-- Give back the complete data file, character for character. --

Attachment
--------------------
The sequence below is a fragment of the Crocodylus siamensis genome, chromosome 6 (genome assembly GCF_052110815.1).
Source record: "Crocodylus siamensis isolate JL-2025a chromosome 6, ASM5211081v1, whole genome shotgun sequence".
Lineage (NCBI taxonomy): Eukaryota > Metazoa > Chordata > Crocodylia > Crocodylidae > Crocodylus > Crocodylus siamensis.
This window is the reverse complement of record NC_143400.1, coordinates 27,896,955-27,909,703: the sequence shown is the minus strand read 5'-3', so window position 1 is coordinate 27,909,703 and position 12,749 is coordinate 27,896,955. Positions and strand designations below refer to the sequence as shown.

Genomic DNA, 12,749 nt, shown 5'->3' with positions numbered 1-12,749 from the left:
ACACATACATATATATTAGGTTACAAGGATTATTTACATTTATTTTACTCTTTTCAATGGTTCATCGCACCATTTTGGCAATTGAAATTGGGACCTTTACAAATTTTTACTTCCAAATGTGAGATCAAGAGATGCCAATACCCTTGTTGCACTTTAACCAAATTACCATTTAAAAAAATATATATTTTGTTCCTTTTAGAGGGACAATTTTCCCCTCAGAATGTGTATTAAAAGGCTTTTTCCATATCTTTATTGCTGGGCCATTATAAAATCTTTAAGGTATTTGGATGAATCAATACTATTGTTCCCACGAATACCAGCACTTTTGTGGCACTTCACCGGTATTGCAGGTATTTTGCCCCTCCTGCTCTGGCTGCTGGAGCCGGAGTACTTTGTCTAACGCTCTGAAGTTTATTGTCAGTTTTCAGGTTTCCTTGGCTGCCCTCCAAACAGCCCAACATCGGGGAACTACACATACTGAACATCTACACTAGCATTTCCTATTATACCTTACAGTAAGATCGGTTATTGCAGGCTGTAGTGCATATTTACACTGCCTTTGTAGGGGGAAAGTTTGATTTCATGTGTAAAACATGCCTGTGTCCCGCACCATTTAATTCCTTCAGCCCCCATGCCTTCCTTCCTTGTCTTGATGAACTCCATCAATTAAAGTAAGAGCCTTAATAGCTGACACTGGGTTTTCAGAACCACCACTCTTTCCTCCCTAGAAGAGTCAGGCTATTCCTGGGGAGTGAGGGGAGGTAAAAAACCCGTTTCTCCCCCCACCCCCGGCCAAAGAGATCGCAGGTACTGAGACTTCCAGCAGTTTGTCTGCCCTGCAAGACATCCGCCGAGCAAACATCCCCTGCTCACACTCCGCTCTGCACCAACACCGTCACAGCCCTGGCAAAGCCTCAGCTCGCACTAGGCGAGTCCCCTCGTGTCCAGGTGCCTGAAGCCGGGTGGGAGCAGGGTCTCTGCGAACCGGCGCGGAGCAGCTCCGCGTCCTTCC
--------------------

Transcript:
The sequence below is a fragment of the Crocodylus siamensis genome, chromosome 6 (genome assembly GCF_052110815.1).
Source record: "Crocodylus siamensis isolate JL-2025a chromosome 6, ASM5211081v1, whole genome shotgun sequence".
Lineage (NCBI taxonomy): Eukaryota > Metazoa > Chordata > Crocodylia > Crocodylidae > Crocodylus > Crocodylus siamensis.
This window is the reverse complement of record NC_143400.1, coordinates 27,896,955-27,909,703: the sequence shown is the minus strand read 5'-3', so window position 1 is coordinate 27,909,703 and position 12,749 is coordinate 27,896,955. Positions and strand designations below refer to the sequence as shown.

Genomic DNA, 12,749 nt, shown 5'->3' with positions numbered 1-12,749 from the left:
ACACATACATATATATTAGGTTACAAGGATTATTTACATTTATTTTACTCTTTTCAATGGTTCATCGCACCATTTTGGCAATTGAAATTGGGACCTTTACAAATTTTTACTTCCAAATGTGAGATCAAGAGATGCCAATACCCTTGTTGCACTTTAACCAAATTACCATTTAAAAAAATATATATTTTGTTCCTTTTAGAGGGACAATTTTCCCCTCAGAATGTGTATTAAAAGGCTTTTTCCATATCTTTATTGCTGGGCCATTATAAAATCTTTAAGGTATTTGGATGAATCAATACTATTGTTCCCACGAATACCAGCACTTTTGTGGCACTTCACCGGTATTGCAGGTATTTTGCCCCTCCTGCTCTGGCTGCTGGAGCCGGAGTACTTTGTCTAACGCTCTGAAGTTTATTGTCAGTTTTCAGGTTTCCTTGGCTGCCCTCCAAACAGCCCAACATCGGGGAACTACACATACTGAACATCTACACTAGCATTTCCTATTATACCTTACAGTAAGATCGGTTATTGCAGGCTGTAGTGCATATTTACACTGCCTTTGTAGGGGGAAAGTTTGATTTCATGTGTAAAACATGCCTGTGTCCCGCACCATTTAATTCCTTCAGCCCCCATGCCTTCCTTCCTTGTCTTGATGAACTCCATCAATTAAAGTAAGAGCCTTAATAGCTGACACTGGGTTTTCAGAACCACCACTCTTTCCTCCCTAGAAGAGTCAGGCTATTCCTGGGGAGTGAGGGGAGGTAAAAAACCCGTTTCTCCCCCCACCCCCGGCCAAAGAGATCGCAGGTACTGAGACTTCCAGCAGTTTGTCTGCCCTGCAAGACATCCGCCGAGCAAACATCCCCTGCTCACACTCCGCTCTGCACCAACACCGTCACAGCCCTGGCAAAGCCTCAGCTCGCACTAGGCGAGTCCCCTCGTGTCCAGGTGCCTGAAGCCGGGTGGGAGCAGGGTCTCTGCGAACCGGCGCGGAGCAGCTCCGCGTCCTTCC